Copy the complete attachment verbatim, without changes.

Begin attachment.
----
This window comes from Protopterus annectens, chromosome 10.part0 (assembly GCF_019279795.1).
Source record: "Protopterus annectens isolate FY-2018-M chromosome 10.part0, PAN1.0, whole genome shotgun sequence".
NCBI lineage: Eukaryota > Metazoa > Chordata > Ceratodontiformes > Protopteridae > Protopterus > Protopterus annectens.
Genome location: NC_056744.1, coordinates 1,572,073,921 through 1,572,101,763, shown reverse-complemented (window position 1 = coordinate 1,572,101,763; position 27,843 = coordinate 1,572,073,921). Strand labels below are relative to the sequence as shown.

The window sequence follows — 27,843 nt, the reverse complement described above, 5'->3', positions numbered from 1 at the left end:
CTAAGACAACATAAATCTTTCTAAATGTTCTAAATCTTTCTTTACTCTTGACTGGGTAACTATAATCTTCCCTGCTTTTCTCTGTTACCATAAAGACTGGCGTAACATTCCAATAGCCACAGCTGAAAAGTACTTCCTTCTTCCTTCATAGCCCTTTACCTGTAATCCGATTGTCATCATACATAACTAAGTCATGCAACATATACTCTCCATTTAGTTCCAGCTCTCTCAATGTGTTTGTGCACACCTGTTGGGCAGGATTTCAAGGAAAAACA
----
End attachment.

This window comes from Protopterus annectens, chromosome 10.part0 (assembly GCF_019279795.1).
Source record: "Protopterus annectens isolate FY-2018-M chromosome 10.part0, PAN1.0, whole genome shotgun sequence".
NCBI lineage: Eukaryota > Metazoa > Chordata > Ceratodontiformes > Protopteridae > Protopterus > Protopterus annectens.
Genome location: NC_056744.1, coordinates 1,572,073,921 through 1,572,101,763, shown reverse-complemented (window position 1 = coordinate 1,572,101,763; position 27,843 = coordinate 1,572,073,921). Strand labels below are relative to the sequence as shown.

The window sequence follows — 27,843 nt, the reverse complement described above, 5'->3', positions numbered from 1 at the left end:
CTAAGACAACATAAATCTTTCTAAATGTTCTAAATCTTTCTTTACTCTTGACTGGGTAACTATAATCTTCCCTGCTTTTCTCTGTTACCATAAAGACTGGCGTAACATTCCAATAGCCACAGCTGAAAAGTACTTCCTTCTTCCTTCATAGCCCTTTACCTGTAATCCGATTGTCATCATACATAACTAAGTCATGCAACATATACTCTCCATTTAGTTCCAGCTCTCTCAATGTGTTTGTGCACACCTGTTGGGCAGGATTTCAAGGAAAAACA